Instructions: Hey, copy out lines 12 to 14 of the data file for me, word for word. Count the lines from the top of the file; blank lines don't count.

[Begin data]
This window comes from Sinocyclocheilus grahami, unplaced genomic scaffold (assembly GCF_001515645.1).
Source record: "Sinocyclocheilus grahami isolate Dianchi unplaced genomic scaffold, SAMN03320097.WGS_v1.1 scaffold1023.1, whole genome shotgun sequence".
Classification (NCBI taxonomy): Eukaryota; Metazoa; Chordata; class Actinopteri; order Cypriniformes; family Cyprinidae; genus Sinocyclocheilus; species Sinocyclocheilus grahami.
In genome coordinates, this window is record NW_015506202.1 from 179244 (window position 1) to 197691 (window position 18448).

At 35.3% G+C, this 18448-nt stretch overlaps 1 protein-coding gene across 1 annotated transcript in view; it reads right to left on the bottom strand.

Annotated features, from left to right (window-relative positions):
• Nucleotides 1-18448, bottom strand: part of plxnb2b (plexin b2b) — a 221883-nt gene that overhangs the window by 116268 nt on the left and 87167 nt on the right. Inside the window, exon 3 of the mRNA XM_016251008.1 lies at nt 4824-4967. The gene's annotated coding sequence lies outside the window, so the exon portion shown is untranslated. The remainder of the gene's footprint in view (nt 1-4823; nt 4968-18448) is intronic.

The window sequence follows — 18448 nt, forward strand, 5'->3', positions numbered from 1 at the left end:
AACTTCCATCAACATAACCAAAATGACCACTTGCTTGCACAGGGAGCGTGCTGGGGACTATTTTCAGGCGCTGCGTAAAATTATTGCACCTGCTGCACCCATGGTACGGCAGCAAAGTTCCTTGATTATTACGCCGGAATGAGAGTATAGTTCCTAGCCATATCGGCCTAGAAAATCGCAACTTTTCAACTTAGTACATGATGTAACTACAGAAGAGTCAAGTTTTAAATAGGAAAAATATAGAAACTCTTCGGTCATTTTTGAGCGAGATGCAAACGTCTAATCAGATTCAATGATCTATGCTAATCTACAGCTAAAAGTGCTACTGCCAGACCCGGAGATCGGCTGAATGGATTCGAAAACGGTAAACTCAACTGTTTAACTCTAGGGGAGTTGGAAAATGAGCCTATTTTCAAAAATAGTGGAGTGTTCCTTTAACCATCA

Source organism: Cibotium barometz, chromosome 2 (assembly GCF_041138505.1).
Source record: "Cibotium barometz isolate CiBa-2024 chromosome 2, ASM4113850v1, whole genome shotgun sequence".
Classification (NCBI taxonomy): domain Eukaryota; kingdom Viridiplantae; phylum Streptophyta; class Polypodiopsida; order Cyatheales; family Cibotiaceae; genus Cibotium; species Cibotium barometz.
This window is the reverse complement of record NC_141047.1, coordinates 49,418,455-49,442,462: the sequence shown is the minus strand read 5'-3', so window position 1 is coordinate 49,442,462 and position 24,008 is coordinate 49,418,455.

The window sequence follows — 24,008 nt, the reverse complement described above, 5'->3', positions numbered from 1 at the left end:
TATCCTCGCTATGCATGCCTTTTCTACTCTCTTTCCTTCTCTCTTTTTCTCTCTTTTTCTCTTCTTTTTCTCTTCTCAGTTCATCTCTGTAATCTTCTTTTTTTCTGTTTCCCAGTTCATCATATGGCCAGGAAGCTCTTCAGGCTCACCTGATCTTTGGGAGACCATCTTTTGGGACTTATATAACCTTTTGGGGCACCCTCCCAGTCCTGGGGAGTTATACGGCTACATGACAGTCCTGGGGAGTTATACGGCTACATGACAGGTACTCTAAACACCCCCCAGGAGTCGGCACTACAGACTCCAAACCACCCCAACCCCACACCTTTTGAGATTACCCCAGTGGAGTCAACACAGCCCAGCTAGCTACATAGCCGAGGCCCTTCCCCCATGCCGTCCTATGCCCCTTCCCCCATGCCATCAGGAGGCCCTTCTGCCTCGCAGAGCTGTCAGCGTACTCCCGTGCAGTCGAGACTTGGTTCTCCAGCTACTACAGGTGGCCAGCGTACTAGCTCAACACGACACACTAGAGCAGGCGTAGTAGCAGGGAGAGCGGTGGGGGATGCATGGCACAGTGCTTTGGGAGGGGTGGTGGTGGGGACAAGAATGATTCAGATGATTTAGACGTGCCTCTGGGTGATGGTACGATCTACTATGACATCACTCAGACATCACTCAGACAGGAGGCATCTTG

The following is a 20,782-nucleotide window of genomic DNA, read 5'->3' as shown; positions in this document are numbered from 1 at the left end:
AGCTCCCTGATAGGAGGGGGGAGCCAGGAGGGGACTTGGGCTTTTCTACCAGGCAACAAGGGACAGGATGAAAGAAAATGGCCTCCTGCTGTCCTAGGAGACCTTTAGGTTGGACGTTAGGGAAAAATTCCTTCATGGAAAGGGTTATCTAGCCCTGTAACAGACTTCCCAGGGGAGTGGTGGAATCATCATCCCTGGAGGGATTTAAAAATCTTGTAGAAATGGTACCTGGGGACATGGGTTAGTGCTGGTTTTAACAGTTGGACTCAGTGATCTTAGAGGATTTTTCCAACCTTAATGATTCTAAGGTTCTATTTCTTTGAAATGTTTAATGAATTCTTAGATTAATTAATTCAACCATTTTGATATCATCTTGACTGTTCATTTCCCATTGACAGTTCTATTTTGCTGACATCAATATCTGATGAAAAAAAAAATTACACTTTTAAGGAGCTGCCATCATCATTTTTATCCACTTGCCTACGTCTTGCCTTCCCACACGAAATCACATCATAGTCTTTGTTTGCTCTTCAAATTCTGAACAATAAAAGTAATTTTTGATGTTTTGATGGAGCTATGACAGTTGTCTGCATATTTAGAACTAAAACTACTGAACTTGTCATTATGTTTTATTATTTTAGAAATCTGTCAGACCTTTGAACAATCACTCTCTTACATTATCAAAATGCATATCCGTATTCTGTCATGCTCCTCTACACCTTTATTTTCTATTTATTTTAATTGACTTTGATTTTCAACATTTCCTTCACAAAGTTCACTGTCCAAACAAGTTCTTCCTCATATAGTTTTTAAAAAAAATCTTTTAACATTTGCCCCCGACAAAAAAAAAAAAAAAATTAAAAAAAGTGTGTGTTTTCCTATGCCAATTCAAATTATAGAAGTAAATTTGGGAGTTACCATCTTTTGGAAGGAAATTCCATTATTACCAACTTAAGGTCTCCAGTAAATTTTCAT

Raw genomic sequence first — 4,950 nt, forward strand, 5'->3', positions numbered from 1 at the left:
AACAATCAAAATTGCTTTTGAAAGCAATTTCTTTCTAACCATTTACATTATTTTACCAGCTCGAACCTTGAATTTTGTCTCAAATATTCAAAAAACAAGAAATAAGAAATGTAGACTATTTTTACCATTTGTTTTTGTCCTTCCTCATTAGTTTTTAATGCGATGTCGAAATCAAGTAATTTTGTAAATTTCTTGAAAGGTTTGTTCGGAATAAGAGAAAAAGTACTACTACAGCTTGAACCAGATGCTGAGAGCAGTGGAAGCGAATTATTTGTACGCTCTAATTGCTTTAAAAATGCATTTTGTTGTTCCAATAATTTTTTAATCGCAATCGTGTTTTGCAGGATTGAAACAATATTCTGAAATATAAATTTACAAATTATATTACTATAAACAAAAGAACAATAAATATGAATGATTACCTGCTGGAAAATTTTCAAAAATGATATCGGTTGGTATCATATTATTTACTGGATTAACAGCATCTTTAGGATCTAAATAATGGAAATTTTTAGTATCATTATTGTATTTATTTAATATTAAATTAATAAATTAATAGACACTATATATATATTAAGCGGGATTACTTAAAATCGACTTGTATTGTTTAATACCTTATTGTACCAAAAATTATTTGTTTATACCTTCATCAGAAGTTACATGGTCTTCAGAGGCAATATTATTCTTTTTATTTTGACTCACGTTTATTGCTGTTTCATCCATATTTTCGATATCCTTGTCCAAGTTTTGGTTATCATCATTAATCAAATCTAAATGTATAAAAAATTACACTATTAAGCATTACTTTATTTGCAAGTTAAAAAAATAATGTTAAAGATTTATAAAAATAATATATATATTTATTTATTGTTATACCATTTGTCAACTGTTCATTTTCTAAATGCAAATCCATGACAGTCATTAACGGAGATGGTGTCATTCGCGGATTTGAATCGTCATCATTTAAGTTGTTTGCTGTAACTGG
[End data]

Classification (NCBI taxonomy): domain Eukaryota; kingdom Viridiplantae; phylum Streptophyta; class Polypodiopsida; order Cyatheales; family Cibotiaceae; genus Cibotium; species Cibotium barometz.
This window is the reverse complement of record NC_141047.1, coordinates 49,418,455-49,442,462: the sequence shown is the minus strand read 5'-3', so window position 1 is coordinate 49,442,462 and position 24,008 is coordinate 49,418,455.

The window sequence follows — 24,008 nt, the reverse complement described above, 5'->3', positions numbered from 1 at the left end: